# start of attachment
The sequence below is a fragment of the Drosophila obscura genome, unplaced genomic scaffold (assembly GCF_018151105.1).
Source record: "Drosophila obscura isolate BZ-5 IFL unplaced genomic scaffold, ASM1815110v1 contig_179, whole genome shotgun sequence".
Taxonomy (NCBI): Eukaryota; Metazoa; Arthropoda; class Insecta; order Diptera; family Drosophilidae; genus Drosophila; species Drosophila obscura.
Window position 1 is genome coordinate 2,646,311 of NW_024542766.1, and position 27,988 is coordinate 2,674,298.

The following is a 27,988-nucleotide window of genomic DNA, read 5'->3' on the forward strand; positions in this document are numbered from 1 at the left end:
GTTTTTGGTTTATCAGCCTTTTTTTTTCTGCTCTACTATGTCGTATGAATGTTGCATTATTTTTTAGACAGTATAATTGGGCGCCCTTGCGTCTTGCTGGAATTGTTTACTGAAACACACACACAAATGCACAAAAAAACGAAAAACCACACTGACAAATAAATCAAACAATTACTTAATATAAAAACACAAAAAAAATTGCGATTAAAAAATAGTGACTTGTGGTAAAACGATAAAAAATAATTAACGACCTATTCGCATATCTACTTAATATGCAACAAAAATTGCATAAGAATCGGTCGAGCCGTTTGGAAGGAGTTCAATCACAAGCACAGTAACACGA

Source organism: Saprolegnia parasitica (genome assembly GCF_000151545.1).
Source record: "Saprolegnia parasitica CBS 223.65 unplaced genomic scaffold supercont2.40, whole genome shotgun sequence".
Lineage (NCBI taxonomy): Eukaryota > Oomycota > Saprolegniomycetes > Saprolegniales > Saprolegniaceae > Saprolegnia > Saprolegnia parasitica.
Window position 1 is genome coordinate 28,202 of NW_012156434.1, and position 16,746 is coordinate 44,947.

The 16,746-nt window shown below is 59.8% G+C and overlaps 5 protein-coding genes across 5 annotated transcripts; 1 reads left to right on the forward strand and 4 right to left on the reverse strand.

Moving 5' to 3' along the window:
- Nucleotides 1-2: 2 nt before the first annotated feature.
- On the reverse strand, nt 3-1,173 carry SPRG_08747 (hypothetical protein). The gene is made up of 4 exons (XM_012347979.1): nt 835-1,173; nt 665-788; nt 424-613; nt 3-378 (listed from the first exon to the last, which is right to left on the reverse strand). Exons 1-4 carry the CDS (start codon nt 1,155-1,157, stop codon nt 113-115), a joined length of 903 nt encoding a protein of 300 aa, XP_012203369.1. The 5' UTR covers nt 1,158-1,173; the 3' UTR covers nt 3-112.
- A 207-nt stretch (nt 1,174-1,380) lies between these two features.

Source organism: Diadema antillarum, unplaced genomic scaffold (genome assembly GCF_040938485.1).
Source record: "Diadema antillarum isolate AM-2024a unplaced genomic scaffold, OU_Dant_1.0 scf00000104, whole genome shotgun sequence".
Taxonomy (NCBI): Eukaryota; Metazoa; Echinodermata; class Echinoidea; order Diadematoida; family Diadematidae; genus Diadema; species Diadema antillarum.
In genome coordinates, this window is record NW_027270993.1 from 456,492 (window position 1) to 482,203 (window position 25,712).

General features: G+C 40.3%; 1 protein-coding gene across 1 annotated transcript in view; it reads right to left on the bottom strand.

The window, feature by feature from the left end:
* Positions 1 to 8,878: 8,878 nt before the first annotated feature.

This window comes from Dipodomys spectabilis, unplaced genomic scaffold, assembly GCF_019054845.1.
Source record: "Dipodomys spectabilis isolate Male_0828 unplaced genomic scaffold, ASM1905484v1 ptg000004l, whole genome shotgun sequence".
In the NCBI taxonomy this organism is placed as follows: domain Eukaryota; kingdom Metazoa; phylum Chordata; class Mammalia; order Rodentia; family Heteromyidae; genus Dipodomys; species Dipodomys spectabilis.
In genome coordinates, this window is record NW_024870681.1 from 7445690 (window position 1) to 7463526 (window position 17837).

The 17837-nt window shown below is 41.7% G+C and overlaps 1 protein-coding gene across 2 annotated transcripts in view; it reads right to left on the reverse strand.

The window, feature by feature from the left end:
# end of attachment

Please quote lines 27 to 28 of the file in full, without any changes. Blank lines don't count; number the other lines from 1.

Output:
The 17837-nt window shown below is 41.7% G+C and overlaps 1 protein-coding gene across 2 annotated transcripts in view; it reads right to left on the reverse strand.

The window, feature by feature from the left end: